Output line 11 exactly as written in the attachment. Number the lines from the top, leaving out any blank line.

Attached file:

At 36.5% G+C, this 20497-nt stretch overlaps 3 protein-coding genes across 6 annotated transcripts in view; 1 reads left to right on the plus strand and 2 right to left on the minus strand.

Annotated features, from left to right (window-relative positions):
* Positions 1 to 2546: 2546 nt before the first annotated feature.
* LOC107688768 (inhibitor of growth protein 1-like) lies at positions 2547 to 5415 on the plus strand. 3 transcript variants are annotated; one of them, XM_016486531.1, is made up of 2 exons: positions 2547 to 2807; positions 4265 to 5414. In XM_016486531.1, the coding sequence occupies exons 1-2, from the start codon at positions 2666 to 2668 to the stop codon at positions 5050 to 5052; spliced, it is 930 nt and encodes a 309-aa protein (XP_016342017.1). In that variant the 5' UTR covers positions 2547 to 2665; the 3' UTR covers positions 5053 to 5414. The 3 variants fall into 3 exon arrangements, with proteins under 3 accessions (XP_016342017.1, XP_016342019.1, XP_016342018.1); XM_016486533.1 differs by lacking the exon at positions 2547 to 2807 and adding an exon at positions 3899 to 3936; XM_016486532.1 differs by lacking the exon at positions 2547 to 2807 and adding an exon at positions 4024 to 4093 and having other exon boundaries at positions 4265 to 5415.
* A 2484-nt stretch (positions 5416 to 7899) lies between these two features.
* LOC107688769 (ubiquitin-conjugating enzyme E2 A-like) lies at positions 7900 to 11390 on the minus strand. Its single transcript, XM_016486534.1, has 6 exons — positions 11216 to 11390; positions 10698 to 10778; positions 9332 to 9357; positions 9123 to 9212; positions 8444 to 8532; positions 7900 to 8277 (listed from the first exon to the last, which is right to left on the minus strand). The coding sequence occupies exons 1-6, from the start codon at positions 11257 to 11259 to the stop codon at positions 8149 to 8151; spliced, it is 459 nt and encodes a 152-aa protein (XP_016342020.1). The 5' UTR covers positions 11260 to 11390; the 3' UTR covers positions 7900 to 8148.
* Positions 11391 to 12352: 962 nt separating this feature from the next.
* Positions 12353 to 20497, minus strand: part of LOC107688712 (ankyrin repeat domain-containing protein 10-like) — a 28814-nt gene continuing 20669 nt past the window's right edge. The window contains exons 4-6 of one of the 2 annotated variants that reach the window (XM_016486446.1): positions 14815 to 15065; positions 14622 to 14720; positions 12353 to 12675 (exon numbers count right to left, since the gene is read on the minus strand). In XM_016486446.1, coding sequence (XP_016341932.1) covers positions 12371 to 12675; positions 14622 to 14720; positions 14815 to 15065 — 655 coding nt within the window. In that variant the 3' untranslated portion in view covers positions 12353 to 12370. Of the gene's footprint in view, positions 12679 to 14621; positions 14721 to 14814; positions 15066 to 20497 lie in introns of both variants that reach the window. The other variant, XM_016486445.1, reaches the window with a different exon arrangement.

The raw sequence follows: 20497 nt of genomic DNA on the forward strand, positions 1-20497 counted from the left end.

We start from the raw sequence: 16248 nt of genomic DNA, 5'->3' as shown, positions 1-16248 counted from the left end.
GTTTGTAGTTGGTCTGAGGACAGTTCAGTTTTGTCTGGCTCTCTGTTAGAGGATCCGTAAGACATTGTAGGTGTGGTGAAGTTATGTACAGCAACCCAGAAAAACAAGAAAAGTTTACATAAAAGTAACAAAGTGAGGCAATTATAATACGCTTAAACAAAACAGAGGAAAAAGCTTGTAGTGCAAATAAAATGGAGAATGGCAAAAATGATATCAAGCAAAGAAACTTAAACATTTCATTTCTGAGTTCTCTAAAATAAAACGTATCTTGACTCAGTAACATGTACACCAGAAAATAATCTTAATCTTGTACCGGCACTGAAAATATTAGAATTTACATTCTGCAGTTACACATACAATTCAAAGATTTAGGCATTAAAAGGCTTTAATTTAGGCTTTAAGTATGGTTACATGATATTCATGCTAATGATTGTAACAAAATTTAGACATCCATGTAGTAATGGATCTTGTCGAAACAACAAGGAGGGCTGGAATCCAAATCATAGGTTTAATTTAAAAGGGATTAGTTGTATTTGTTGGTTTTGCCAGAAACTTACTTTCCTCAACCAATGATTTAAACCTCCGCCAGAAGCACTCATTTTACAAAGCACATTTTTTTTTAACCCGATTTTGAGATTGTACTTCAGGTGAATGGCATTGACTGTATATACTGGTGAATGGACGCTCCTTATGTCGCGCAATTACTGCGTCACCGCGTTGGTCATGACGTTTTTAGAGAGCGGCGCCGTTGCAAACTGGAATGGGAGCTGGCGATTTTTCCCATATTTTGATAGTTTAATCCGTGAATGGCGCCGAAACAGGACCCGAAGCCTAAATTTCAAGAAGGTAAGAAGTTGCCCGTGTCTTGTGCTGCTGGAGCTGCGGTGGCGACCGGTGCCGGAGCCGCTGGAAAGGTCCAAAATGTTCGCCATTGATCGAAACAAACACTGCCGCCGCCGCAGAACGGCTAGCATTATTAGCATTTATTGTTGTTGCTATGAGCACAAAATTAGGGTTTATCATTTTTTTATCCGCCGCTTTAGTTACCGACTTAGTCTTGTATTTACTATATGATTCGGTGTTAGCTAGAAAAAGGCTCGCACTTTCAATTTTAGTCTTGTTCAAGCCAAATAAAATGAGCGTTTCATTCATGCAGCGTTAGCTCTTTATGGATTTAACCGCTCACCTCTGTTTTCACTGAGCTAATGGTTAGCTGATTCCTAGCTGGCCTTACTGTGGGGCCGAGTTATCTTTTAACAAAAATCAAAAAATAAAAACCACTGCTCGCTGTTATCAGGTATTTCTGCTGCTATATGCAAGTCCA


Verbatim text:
GTTTGTAGTTGGTCTGAGGACAGTTCAGTTTTGTCTGGCTCTCTGTTAGAGGATCCGTAAGACATTGTAGGTGTGGTGAAGTTATGTACAGCAACCCAGAAAAACAAGAAAAGTTTACATAAAAGTAACAAAGTGAGGCAATTATAATACGCTTAAACAAAACAGAGGAAAAAGCTTGTAGTGCAAATAAAATGGAGAATGGCAAAAATGATATCAAGCAAAGAAACTTAAACATTTCATTTCTGAGTTCTCTAAAATAAAACGTATCTTGACTCAGTAACATGTACACCAGAAAATAATCTTAATCTTGTACCGGCACTGAAAATATTAGAATTTACATTCTGCAGTTACACATACAATTCAAAGATTTAGGCATTAAAAGGCTTTAATTTAGGCTTTAAGTATGGTTACATGATATTCATGCTAATGATTGTAACAAAATTTAGACATCCATGTAGTAATGGATCTTGTCGAAACAACAAGGAGGGCTGGAATCCAAATCATAGGTTTAATTTAAAAGGGATTAGTTGTATTTGTTGGTTTTGCCAGAAACTTACTTTCCTCAACCAATGATTTAAACCTCCGCCAGAAGCACTCATTTTACAAAGCACATTTTTTTTTAACCCGATTTTGAGATTGTACTTCAGGTGAATGGCATTGACTGTATATACTGGTGAATGGACGCTCCTTATGTCGCGCAATTACTGCGTCACCGCGTTGGTCATGACGTTTTTAGAGAGCGGCGCCGTTGCAAACTGGAATGGGAGCTGGCGATTTTTCCCATATTTTGATAGTTTAATCCGTGAATGGCGCCGAAACAGGACCCGAAGCCTAAATTTCAAGAAGGTAAGAAGTTGCCCGTGTCTTGTGCTGCTGGAGCTGCGGTGGCGACCGGTGCCGGAGCCGCTGGAAAGGTCCAAAATGTTCGCCATTGATCGAAACAAACACTGCCGCCGCCGCAGAACGGCTAGCATTATTAGCATTTATTGTTGTTGCTATGAGCACAAAATTAGGGTTTATCATTTTTTTATCCGCCGCTTTAGTTACCGACTTAGTCTTGTATTTACTATATGATTCGGTGTTAGCTAGAAAAAGGCTCGCACTTTCAATTTTAGTCTTGTTCAAGCCAAATAAAATGAGCGTTTCATTCATGCAGCGTTAGCTCTTTATGGATTTAACCGCTCACCTCTGTTTTCACTGAGCTAATGGTTAGCTGATTCCTAGCTGGCCTTACTGTGGGGCCGAGTTATCTTTTAACAAAAATCAAAAAATAAAAACCACTGCTCGCTGTTATCAGGTATTTCTGCTGCTATATGCAAGTCCA